20 years ago, as a stockbroker, I had a client that was very demanding. In an effort to satisfy her requests, I went above and beyond my normal responsibilities, spending an inordinate amount of time on these ‘extra’ tasks, like helping her find lost documents, reading her contracts with other insurance investments and going over her tax documents. Surely, I thought, she appreciated my extra time.
But you know what? She didn’t. With my expectation for appreciation and her assumption that what I did, whatever I did, was customary, I was bound for disappointment.
I ended up writing an article called, Looking for Thankyous (reprinted below). In it, I examined my motivation for doing things for others.
I’ve had many instances to practice this awareness since, of course, as we all do; especially when losing a client, a friend, a job, an unacknowledged gift, or any form of rejection. It is human nature to have thoughts like, after all I did for him/her, they have no appreciation, I could not have done anymore for them, could not have tried harder, etc.
It recently happened again. A client did something out of the ordinary, potentially taking some business away from me. And, of course, I had done a bunch of additional work for her. Quickly, this time, I realized it was my set up. I created the expectation in her mind that all this extra work was part of my normal services. And when my mind (ego) started making reasons why she should have appreciated all of that, I caught myself.
Was I doing all that additional work for gratitude or approval? Or was I doing the extra work because it felt good to give? In the first instance it is merely a trade, I do this and then you will thank me.
I also notice now, the clients with the huge, fat files, (because of all the extra work) are the ones who roam from advisor to advisor, in search of something maybe no one can give. I’m making a mental note of that.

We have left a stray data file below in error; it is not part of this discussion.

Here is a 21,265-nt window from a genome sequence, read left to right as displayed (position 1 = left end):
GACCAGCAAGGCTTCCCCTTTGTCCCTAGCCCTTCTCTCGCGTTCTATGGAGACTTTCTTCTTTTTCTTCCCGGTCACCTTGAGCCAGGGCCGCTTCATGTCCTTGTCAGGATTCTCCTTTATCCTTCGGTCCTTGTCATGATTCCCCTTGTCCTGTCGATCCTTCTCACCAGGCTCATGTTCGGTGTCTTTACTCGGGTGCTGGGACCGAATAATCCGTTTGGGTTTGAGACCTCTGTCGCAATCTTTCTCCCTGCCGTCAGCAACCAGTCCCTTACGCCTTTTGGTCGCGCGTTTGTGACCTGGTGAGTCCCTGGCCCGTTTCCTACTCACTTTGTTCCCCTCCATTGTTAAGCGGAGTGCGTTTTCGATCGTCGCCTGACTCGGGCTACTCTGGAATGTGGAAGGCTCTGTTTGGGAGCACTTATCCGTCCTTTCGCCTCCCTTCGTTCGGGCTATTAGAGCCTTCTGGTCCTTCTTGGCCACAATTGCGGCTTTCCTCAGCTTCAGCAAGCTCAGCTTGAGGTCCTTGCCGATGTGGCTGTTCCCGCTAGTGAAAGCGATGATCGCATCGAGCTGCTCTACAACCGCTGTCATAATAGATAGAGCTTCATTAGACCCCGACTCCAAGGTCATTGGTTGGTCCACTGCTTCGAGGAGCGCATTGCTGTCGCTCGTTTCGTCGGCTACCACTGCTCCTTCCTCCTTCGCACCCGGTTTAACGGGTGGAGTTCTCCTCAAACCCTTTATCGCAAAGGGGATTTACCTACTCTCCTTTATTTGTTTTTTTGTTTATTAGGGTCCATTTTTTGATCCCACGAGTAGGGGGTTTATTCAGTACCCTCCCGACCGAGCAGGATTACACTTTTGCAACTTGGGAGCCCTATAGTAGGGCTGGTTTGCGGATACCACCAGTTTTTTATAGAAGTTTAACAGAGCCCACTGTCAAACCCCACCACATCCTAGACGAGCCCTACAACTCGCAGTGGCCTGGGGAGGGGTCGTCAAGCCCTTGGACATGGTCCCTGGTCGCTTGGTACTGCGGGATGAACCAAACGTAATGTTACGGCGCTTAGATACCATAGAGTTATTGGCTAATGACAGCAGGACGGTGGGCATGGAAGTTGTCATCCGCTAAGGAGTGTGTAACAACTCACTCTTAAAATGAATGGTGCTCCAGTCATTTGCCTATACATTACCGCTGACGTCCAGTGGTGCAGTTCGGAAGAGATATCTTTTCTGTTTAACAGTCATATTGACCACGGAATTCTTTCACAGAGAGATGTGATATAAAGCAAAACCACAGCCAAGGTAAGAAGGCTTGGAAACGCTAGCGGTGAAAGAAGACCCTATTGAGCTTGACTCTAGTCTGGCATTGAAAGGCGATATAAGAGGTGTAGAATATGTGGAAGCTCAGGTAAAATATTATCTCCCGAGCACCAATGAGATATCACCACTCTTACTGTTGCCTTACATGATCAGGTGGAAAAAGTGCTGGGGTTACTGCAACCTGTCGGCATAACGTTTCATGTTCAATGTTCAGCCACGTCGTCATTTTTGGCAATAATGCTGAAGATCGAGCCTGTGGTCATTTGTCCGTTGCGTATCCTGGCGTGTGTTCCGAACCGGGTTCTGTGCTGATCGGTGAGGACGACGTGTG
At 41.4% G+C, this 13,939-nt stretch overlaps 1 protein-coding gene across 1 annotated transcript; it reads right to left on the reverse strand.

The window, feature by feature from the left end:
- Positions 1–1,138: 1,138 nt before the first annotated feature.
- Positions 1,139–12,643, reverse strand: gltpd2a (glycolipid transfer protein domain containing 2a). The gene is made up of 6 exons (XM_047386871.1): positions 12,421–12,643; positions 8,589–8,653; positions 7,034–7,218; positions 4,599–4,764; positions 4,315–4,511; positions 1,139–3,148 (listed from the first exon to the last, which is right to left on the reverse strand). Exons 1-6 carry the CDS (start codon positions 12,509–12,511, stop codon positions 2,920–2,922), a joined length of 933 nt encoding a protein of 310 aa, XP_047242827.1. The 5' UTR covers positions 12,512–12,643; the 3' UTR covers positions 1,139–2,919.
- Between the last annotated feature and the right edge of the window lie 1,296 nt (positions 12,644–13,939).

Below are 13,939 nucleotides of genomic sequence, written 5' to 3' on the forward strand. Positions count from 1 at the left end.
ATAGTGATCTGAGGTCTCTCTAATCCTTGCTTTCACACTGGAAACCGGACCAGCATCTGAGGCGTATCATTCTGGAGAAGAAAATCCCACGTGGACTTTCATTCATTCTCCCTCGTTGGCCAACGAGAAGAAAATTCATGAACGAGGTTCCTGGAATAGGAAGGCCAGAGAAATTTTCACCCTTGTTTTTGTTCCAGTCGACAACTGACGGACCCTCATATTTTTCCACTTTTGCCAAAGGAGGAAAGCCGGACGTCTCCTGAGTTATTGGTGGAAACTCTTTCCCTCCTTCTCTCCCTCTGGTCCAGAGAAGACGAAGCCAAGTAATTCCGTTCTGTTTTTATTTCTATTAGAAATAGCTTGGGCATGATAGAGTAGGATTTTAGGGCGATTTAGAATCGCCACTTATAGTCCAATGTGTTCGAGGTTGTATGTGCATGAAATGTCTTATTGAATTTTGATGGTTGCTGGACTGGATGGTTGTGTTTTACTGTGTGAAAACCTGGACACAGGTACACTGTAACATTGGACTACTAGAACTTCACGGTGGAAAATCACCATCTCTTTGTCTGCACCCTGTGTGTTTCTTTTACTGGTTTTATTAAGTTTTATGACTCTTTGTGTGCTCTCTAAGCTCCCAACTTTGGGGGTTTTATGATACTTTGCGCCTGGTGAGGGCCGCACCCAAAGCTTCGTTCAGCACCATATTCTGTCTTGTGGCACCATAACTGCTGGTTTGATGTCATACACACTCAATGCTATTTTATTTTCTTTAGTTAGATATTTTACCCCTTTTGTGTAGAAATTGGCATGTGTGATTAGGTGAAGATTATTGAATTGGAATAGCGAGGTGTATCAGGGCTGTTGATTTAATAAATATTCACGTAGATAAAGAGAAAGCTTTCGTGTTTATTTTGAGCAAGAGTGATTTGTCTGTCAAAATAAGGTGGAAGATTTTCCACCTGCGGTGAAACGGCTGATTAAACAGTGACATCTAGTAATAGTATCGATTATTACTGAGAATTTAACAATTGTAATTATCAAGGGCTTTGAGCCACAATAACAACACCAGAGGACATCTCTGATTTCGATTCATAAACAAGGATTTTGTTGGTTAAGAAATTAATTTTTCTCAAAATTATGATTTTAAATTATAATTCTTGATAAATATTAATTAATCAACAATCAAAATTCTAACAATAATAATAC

My potential irritation with her never came to pass. I did that extra work because I enjoyed doing it for her. My ‘reward’ was simply that. There are no strings attached.
Original Looking for Thank Yous 1996
I was recently made aware of our underlying motivations to do good deeds for other people. I work in a service industry and my job is to serve the needs of my clients in an advisory capacity. I have a tendency to do more than the basic description of my job because I do care about these people, and do want to help them in any way I can.
One client in particular was undertaking a major project outside of my normal duties that I was helping her with. It turned out that she became very upset with me because she assumed I would do more, and be aware of more of her situation than I reasonably could. I listened to her complaints and I agreed to do these other tasks for her. My secretary and I then did this extra work.
The next thing I know this client is on the phone with me again complaining and saying I should have done these tasks right off and she may not use my services anymore! To make a long story short, I wrote this lady a letter explaining that this work was extra and not usually part of my duties. I felt unappreciated!
So often during my workday I do get appreciation, smiles, notes of thanks, and contented gratitude. I had become so focused on the thank you I lost my focus of why I do what I do in the first place.
In the true spirit of giving, appreciation is nice, but is this really our ultimate goal? Is not the reward in the act of serving others, period? The resentment really does ruin the gift we gave. It is better to give because we want to serve our fellow man, in my mind this is to serve God.